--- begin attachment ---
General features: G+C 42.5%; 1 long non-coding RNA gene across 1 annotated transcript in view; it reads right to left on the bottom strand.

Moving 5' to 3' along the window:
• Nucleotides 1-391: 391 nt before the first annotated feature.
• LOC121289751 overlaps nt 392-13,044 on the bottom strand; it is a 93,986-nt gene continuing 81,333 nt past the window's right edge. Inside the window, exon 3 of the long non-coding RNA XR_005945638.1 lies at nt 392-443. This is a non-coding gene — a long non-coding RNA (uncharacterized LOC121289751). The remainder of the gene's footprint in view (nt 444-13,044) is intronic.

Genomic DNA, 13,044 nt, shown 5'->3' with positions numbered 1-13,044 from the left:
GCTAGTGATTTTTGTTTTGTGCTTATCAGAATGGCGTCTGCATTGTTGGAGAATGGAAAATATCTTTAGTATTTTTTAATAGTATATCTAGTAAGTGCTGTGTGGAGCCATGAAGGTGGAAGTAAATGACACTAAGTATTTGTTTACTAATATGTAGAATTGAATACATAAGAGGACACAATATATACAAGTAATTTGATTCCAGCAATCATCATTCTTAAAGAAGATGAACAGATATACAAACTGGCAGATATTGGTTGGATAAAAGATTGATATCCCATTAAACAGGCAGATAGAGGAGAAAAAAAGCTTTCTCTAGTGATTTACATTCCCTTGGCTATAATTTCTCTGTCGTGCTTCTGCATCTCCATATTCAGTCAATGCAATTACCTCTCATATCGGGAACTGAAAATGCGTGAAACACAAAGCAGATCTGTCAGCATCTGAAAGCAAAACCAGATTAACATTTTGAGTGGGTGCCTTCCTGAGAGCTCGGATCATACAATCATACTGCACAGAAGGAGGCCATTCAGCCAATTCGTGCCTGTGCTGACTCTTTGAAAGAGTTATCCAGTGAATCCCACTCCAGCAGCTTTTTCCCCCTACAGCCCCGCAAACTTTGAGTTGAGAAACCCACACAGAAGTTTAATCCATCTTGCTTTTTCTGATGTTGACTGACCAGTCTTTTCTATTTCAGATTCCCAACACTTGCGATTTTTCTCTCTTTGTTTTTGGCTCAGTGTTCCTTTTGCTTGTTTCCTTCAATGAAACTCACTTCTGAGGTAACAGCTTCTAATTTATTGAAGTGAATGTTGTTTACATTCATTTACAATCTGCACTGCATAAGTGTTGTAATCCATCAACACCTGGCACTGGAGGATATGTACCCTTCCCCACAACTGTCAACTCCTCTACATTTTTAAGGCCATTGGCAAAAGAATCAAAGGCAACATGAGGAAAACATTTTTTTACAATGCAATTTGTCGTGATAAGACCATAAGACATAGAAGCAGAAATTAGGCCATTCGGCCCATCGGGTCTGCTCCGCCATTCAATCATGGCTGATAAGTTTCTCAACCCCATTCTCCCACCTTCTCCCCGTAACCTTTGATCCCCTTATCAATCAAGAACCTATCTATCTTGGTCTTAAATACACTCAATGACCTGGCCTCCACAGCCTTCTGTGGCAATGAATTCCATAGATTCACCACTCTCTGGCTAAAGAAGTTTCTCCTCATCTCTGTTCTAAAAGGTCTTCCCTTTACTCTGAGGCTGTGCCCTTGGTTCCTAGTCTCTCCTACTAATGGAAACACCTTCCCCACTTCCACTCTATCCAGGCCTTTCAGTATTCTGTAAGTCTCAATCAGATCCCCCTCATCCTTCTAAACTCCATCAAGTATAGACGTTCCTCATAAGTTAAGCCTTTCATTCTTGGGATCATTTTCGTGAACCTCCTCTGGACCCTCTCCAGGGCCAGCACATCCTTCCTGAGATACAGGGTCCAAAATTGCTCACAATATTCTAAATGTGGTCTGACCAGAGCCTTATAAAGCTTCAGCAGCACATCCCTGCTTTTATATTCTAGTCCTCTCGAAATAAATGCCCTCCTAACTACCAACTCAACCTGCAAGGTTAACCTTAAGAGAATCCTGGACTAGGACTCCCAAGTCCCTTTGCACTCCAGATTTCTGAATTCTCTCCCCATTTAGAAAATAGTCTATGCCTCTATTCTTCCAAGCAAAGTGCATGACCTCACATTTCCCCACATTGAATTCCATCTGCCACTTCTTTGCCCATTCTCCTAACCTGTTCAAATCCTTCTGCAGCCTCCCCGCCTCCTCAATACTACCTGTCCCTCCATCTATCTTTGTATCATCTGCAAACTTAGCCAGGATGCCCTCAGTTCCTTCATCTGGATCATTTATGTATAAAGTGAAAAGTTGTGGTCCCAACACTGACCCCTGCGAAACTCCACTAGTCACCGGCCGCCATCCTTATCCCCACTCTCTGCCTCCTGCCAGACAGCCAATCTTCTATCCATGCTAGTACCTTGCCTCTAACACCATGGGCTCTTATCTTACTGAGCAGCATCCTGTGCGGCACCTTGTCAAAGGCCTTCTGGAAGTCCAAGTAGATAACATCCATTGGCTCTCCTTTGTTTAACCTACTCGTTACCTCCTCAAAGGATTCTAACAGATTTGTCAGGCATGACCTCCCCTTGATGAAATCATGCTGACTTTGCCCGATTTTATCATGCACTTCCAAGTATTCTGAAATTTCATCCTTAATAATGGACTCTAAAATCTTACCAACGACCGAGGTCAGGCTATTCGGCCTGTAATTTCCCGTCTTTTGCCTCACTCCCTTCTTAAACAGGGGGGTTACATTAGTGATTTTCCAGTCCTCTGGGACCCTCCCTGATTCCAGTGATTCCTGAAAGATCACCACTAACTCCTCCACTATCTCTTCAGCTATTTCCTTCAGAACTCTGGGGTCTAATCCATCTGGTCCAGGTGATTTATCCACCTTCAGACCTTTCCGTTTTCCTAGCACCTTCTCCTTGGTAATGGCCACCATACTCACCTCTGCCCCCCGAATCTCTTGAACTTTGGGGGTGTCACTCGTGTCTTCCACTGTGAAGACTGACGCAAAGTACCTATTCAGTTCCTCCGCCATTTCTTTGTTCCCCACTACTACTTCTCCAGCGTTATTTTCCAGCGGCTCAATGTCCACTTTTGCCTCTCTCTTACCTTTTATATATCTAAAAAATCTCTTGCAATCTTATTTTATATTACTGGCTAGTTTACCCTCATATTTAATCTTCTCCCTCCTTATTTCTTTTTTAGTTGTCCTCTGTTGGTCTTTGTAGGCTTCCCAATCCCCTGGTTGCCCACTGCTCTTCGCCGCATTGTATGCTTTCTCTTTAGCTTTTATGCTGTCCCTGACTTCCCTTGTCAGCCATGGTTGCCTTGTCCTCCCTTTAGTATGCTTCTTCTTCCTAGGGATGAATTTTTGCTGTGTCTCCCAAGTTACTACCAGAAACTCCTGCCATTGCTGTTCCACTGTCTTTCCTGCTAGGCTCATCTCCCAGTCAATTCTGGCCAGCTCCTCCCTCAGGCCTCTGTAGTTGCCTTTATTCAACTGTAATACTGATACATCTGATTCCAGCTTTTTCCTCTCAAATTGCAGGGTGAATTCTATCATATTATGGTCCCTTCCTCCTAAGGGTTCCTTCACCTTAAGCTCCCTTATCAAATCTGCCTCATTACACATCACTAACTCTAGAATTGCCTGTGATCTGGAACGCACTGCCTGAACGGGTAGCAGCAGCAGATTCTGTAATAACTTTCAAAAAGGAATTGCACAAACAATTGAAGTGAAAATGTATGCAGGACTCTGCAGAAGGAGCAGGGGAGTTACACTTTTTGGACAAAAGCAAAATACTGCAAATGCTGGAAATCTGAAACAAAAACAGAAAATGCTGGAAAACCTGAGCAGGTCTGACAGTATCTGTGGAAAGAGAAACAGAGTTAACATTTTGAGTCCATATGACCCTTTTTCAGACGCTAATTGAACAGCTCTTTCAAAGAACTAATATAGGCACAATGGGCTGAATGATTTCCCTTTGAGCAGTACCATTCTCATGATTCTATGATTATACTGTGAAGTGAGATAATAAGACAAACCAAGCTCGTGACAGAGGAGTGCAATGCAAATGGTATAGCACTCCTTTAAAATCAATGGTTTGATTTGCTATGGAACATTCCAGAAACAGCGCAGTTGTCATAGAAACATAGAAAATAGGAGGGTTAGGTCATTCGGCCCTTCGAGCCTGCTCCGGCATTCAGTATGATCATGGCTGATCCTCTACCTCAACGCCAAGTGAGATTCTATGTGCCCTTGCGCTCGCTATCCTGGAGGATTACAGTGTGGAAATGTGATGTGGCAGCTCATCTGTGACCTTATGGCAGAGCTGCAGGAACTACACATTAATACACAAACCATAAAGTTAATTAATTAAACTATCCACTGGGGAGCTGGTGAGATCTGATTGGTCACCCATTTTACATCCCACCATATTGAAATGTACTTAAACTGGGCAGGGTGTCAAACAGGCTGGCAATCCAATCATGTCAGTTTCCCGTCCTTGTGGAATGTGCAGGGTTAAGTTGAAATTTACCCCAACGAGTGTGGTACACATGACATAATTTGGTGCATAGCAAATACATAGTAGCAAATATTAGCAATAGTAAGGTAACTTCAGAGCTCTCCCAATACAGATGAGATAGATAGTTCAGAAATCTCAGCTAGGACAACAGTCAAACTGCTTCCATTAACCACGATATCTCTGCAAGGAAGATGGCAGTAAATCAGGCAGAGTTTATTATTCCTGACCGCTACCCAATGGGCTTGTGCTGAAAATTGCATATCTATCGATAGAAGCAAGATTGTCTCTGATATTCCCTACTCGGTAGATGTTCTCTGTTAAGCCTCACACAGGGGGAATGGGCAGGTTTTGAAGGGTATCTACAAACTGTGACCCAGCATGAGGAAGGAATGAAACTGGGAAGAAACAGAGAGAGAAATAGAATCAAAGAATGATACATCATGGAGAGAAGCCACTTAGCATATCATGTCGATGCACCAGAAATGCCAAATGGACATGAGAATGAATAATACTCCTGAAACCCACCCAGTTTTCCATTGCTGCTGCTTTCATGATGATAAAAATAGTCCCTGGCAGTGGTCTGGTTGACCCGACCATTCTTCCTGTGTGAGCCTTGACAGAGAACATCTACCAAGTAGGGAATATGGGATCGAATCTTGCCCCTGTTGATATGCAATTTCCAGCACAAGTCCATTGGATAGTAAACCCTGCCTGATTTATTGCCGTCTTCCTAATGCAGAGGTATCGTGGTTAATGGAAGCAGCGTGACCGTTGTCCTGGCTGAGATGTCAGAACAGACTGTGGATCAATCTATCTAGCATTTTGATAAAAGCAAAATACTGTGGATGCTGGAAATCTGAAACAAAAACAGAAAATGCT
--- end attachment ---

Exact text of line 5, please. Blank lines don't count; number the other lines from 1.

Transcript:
Genomic DNA, 13,044 nt, shown 5'->3' with positions numbered 1-13,044 from the left: